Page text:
The Chargé in Mexico (Summerlin) to the Secretary of State
[Received February 19.]
Sir: I have the honor to report that the conference of the governors of seventeen Mexican states, held in this city during the past week, to discuss means for guaranteeing liberty of suffrage in the coming Presidential elections, has completed its deliberations and has made public a set of resolutions, a summary of which is enclosed herewith.3
The resolutions appear to have been drafted to carry out the announced desire of the Governors, but a portion of the press has looked upon the Conference with suspicion and has intimated that its real purpose is to assist in the election of whoever may be the administration candidate for the Presidency. It is too early for editorial comment, but the headlines which accompanied the publication of the resolutions in the papers to-day, may indicate the attitude of the press.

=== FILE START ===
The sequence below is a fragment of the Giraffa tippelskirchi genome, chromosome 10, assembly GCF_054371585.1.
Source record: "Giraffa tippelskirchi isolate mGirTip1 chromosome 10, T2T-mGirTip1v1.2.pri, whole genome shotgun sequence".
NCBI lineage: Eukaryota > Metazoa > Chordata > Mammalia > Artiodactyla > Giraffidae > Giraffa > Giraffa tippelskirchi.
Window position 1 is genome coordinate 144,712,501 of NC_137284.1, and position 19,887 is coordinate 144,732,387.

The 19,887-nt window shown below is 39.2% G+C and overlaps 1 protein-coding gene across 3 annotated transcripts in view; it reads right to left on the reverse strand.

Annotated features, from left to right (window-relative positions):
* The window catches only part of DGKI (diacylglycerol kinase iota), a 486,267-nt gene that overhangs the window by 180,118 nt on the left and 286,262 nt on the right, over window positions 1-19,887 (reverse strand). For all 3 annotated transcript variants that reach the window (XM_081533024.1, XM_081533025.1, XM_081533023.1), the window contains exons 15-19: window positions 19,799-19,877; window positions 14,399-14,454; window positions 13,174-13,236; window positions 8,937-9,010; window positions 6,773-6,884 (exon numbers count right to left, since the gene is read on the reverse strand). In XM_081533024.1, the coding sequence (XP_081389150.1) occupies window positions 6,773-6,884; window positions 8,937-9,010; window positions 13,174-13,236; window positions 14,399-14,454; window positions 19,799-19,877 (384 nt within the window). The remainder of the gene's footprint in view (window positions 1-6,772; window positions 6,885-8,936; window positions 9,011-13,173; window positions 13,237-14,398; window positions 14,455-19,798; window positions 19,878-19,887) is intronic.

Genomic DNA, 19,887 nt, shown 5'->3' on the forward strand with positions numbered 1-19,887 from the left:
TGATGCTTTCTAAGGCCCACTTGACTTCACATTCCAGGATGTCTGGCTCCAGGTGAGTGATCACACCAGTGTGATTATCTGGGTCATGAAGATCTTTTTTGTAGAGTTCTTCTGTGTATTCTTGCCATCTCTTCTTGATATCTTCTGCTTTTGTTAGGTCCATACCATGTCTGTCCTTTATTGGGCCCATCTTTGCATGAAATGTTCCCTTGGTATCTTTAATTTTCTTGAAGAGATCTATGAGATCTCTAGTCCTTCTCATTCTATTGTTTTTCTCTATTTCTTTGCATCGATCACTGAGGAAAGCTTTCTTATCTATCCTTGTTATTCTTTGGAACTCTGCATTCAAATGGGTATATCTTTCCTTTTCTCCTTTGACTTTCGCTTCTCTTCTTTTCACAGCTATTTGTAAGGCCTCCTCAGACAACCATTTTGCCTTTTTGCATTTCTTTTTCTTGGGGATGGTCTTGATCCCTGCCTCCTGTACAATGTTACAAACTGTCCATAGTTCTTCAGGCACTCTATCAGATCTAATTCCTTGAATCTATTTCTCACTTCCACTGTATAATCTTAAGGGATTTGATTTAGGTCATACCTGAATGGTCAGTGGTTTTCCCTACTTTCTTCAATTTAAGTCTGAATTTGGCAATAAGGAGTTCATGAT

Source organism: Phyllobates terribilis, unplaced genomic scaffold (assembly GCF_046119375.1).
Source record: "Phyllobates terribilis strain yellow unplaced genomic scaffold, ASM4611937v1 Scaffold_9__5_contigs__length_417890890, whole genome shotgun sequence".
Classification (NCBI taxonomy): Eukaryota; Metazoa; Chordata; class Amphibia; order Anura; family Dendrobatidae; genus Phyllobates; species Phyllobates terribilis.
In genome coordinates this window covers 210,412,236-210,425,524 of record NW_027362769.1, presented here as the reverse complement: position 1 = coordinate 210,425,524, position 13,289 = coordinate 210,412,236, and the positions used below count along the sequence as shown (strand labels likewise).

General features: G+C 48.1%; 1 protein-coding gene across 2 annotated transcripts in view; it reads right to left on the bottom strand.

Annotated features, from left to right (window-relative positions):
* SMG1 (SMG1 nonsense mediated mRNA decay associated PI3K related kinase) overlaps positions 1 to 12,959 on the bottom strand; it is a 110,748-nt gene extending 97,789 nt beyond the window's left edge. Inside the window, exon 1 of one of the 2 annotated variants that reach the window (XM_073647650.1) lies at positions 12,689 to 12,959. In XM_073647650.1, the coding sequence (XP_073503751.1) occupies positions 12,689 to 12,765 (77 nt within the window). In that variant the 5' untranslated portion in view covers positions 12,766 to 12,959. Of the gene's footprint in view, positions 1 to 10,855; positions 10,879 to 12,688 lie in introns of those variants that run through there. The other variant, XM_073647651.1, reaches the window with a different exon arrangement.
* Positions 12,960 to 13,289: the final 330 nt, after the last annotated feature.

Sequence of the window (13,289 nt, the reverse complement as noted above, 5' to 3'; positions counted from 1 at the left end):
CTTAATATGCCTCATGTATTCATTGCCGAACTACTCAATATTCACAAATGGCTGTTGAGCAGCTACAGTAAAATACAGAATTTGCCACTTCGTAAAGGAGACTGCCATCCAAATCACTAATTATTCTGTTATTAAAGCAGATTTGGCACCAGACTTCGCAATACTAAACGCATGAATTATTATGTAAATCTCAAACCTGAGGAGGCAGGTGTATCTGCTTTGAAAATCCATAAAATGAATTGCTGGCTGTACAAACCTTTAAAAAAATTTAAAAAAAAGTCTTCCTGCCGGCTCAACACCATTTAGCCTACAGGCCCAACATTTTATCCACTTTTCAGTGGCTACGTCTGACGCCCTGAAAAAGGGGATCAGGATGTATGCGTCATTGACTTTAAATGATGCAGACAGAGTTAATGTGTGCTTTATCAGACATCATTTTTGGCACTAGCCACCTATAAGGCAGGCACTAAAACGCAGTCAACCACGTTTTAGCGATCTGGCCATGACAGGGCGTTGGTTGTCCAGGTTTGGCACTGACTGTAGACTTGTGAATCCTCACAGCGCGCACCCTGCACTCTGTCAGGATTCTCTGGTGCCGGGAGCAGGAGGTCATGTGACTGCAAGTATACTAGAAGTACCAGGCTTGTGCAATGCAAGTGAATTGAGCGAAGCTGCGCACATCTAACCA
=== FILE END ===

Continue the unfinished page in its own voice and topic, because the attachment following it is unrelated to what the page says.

Mexico Nuevo, the official organ of the González party, appears to believe that the resolutions express the true intention of the Governors, but El Monitor Republicans, the Obregón paper, states that they indicate that the official element in the coming Presidential elections is opposed to the independent candidates, and is in favor of imposing a candidate upon the country; it adds that “the substance of the manifesto is ‘preservation of order by means of brute force and peaceful transfer of power by means of a fraudulent election’”.
In this connection, the recent announcement of the press to the effect that a similar conference of Generals will be held in this city in the near future, is of interest.
I have [etc.]
- Not printed.↩